The criterion of accuracy -- Operationalization and measurement -- Test design -- The findings -- The criterion of centrality -- Operationization and measurement -- Test design -- The findings -- The criterion of scientific importance -- Operationalization and measurement -- Test design -- The findings -- Conclusion and implications -- 8 Theory and research in the 1970s: the emerging anomalies -- Introduction -- The first assumption -- The third assumption -- Toward a new paradigm -- The future of the scientific study of international relations -- Part II Neorealism and Neotraditionalism: International Relations Theory at the Millennium -- 9 Retrospective: neorealism and the power of power politics -- The contribution of The Power of Power Politics -- The continuing validity of its tenets: cause for celebration and despair -- The unchanging structure -- Domestic politics and levels of analysis -- Anarchy -- Neorealism and the central concern of the field - war -- Conclusion -- 10 The promise and potential pitfalls of post-modernism: the need for theory appraisal -- The promise of post-modernism -- 1. The arbitrary nature of modernity -- 2. Choice posing as Truth -- 3. Reality is a social construction -- 4. Language and conceptual frameworks are prone to self-fulfilling prophecies -- 5. The process of identification and the construction of identity is a form of power and an act of violation -- The pitfalls -- Reconstructing scientific inquiry after Enlightenment's fall -- Overcoming relativism within scientific inquiry -- Conclusion -- 11 The realist paradigm as a degenerating research program: neotraditionalism and Waltz's balancing proposition -- The criterion -- The research program to be analyzed -- The balancing of power - the great new law that turned out not to be so -- Balancing vs. bandwagoning -- Buck-passing and chain-ganging.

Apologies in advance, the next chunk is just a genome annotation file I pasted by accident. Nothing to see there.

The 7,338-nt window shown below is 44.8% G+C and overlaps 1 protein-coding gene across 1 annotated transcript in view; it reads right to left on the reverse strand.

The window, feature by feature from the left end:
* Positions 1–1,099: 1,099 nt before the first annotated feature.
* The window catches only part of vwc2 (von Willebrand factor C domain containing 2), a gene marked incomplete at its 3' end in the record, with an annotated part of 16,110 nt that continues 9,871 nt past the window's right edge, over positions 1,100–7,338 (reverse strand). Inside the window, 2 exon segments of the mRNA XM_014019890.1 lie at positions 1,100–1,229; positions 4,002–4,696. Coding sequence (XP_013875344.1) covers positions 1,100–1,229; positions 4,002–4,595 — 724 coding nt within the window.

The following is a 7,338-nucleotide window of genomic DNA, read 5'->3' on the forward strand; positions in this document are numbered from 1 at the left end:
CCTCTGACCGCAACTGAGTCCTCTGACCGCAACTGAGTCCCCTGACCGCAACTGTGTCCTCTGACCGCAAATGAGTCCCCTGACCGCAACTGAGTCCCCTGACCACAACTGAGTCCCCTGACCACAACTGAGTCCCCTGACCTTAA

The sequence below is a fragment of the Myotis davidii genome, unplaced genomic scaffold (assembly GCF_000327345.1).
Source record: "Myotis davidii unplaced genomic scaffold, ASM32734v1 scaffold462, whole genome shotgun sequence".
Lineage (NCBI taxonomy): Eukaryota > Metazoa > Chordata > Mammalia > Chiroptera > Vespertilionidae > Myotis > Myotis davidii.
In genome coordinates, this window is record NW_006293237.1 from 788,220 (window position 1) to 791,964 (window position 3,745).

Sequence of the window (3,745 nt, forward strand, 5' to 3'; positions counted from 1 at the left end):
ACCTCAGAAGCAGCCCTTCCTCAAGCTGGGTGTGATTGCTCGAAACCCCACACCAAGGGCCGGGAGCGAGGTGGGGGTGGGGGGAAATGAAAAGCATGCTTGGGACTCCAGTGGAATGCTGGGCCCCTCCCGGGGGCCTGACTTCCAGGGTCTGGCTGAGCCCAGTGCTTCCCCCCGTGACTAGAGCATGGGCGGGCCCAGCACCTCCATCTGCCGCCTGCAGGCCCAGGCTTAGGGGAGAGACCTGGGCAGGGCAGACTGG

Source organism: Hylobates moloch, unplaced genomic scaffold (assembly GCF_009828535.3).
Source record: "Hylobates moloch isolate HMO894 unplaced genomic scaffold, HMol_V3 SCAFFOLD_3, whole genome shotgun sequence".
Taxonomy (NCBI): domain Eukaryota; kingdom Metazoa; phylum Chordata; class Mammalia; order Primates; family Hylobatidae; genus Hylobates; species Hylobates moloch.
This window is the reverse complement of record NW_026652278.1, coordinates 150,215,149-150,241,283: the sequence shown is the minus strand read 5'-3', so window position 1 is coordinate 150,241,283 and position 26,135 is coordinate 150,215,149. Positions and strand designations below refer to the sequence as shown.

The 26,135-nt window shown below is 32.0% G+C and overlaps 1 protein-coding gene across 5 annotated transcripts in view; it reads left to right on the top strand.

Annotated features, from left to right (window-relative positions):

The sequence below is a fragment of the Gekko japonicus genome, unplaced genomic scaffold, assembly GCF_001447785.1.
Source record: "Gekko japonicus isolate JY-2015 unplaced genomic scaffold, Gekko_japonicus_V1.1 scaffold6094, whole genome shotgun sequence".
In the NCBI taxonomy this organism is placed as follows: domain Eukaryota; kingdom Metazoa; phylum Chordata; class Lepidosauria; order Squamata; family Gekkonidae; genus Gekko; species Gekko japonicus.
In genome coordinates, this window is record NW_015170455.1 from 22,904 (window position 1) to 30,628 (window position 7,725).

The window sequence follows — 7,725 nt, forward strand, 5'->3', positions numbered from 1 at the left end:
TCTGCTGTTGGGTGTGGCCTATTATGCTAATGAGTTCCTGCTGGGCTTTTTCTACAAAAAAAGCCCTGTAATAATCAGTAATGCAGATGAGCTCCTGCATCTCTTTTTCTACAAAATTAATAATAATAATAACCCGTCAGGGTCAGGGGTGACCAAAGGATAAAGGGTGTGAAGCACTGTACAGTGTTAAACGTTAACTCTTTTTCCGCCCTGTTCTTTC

Historical case studies -- Shirking the evidence and proving the point -- Conclusion -- 12 Mearsheimer's multipolar myths and the false promise of realist policy prescriptions: the empirical inaccuracy of the… -- The criteria -- The multipolar myth - the evidence -- False promises -- Quantitative research on norms and institutions -- The causal logic of relative gains -- Nuclear deterrence and multipolar peace -- Conclusion -- 13 Challenging the relevance and explanatory power of the realist paradigm: the debate on the end of the Cold War -- The major policy anomaly -- Ex post facto analysis -- The problem of timing -- The magnitude of retrenchment and decline -- The role of domestic politics -- The outlines of a nonrealist explanation -- Leadership change -- Testable differences -- External variables -- The minor policy anomaly -- A brief note on liberal explanations -- Conclusion -- 14 Conclusion: the continuing inadequacy of the realist paradigm -- The criteria of adequacy and the case studies -- The findings of the case studies -- Prolegomenon to any future adequate paradigm -- Where do we go from here? -- References -- Name index -- Subject index.

This book provides an intellectual history of international relations theory from 1919 to the present.

Description based on publisher supplied metadata and other sources.

Electronic reproduction. Ann Arbor, Michigan : ProQuest Ebook Central, 2019. Available via World Wide Web. Access may be limited to ProQuest Ebook Central affiliated libraries.